South Korea’s box office continued its “Avatar”-powered strong run into a fourth weekend, with overall takings exceeding $15 million during the first normal Friday to Sunday of the new year.
“Avatar: The Way of Water” remained in the top position that it has enjoyed since release in mid-December. But there were good showings for local holdover title “Hero” and for new release “The First Slam Dunk.”
“Avatar 2” took $6.42 million in its fourth weekend of release, according to data from Kobis, the tracking service operated by the Korean Film Council (Kofic). That was a 51% weekend-on-weekend drop after two previous weekends when the film had held extremely strongly and benefited from the Christmas and New Year holiday seasons. Since releasing on Dec. 14, 2022, the title has now accumulated a total of $87.8 million. Its market share dropped to 42% over the weekend, the first time it has been below half since its debut.
“Hero,” an historical drama depicting Korean anti-Japanese activists in occupied Manchuria, held on to the second place that it has enjoyed since releasing on Dec. 21. It earned $2.62 million in its third weekend of release and claimed a 16.8% market share. Directed by consistent hitmaker, JK Youn, the film now has a running total of $17.5 million.
Japanese animation film “The First Slam Dunk” was the weekend’s highest new opener. It earned $2.61 million over the weekend and enjoyed a 16.7% market share. Over the five days since its Wednesday debut, it has earned $3.49 million.
Two other new release titles followed. “Puss in Boots: The Last Wish” opened with $1.69 million over the weekend and $2.40 over its opening five days. Korean-produced “Switch” earned $1.10 million over the weekend and $1.78 million over five days.
Japanese title “Even if This Love Disappears From the World Tonight” continued its chart run, despite releasing on Nov. 30, 2022. It earned $459,000 in sixth place for a cumulative of $6.53 million built up over seven weekends.
“The Night Owl,” which had topped the Korean chart for three weekends before the release of “Avatar 2,” took seventh place with a weekend score of $151,000. After seven weekends on release, it has a cumulative of $26.0 million.
“Shinbi’s Haunted House: The Dimension Ghost and the Seven Worlds” added $132,000 in its fourth weekend, for a cumulative of $3.14 million.
Korean-made “Gentleman” sank quickly from a third-placed opening a week earlier to ninth place. Earnings crumpled by 90% as it took $84,000, for a 12-day cumulative of $1.62 million.
There was a tenth-place opening for George Miller’s “Three Thousand Years of Longing,” which took $52,000 between Friday and Sunday, and $99,000 over its opening five days.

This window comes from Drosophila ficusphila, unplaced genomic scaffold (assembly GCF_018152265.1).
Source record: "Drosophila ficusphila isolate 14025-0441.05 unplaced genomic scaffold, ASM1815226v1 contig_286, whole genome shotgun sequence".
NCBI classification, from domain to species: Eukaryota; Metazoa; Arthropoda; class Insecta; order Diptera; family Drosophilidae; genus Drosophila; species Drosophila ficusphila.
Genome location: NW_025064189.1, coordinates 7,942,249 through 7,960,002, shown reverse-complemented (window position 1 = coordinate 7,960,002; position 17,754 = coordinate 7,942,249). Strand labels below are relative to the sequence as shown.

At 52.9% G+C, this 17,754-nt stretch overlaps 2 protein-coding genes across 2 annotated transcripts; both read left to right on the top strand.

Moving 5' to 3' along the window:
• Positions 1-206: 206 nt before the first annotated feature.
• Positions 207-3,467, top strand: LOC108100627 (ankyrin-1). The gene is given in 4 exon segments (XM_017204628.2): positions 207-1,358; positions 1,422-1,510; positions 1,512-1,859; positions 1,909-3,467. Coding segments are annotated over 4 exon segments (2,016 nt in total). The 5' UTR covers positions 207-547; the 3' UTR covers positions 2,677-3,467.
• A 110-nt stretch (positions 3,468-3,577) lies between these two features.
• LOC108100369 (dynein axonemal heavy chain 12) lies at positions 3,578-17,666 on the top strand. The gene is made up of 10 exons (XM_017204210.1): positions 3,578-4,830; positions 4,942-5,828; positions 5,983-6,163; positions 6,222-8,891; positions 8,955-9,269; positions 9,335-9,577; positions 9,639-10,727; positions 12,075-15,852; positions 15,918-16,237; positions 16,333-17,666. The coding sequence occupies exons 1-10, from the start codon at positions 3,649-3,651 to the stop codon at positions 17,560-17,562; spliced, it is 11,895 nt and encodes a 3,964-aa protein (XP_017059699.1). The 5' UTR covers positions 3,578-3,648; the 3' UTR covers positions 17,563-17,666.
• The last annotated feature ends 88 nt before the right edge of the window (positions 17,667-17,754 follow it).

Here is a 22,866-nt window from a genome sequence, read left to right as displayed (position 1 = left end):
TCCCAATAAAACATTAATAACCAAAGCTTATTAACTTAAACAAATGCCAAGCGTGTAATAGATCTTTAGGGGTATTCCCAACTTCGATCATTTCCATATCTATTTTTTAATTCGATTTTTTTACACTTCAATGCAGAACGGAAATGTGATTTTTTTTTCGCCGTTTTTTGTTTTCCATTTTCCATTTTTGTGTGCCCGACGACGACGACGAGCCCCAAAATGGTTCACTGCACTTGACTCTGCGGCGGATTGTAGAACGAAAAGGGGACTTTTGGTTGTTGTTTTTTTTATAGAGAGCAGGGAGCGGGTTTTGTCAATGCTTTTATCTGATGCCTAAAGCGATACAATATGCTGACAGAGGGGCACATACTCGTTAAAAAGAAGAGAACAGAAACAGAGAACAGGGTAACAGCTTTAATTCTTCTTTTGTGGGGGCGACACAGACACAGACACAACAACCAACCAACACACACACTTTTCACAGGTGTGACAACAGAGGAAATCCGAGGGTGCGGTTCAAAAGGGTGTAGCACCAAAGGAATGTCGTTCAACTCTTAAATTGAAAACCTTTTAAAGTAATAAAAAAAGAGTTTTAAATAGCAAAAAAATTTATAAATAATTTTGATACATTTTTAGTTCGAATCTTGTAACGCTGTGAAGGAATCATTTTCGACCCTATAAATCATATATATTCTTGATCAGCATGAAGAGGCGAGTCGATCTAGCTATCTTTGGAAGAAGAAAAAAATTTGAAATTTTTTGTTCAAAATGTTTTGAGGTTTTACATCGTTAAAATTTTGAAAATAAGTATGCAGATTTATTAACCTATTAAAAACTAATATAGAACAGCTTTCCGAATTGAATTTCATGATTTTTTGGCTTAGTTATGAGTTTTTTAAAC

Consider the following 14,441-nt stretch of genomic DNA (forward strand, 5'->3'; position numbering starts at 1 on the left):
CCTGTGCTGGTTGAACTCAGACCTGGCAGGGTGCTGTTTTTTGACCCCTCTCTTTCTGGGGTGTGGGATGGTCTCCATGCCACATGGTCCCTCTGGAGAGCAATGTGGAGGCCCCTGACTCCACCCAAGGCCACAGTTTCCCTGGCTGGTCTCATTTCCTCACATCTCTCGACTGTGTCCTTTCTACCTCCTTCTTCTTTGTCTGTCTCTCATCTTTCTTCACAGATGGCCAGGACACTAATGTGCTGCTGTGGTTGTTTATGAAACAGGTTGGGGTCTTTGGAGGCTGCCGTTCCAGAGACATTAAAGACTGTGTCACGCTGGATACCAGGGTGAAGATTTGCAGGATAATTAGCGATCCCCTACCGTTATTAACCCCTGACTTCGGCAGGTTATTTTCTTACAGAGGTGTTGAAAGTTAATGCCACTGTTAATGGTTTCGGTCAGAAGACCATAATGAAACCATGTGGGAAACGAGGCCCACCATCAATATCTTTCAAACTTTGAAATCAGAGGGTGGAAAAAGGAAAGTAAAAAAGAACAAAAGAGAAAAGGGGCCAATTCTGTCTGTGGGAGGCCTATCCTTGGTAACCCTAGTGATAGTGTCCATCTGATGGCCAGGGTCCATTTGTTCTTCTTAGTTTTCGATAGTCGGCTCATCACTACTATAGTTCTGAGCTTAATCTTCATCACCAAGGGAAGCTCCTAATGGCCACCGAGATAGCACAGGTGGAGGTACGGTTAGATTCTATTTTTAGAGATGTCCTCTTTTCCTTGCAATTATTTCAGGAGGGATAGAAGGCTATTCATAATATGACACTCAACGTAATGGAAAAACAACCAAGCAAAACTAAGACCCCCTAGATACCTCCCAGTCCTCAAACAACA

The nationwide weekend total weighed in at $15.6 million, a level scarcely seen between September and November, but which was comfortably exceeded during the reign of “Avatar.” It remains to be seen whether Korean audiences have rediscovered the cinema-going habit.
Annual box office in 2022 was up by 96% to KRW1.16 trillion, compared with a disastrous 2021 (and a fractionally worse 2020). Market share for Korean movies returned above half, to 56%, restoring the normality that had held for a decade until COVID-hit 2021. In terms of admissions, the year-on-year gain was 87% (from 60.5 million in 2021 to 113 million in 2022), revealing the impact of somewhat higher ticket prices.
But last year’s Korean box office recovery was not consistent. After a summer releasing flurry, revenues plummeted through the autumn months. Commentators have pointed to a weak supply of new titles, but also to growing competition for consumers’ time and wallets, especially from the country’s hyper-competitive streaming video sector.
And while 2022 was an improvement compared with the two previous years, gross box office lagged 39% behind 2019, when aggregate revenues were KRW1.91 trillion and Korea was the world’s fourth largest box office market.
The strength of the US dollar compared with the Korean Won also undermines the global value of the Korean cinema marketplace. Using year end conversion rates for each year, the size of the Korean theatrical market expressed in dollars was $1.65 billion in 2019, $496 million in 2020, $492 million in 2021 and $922 million in 2022 – the latter is a 45% deficit compared with 2019.
In cinema admissions terms, the contrast between the pre-COVID era and Korea’s present is also stark: the 2022 attendance total was only 49% of 2019’s 227 million.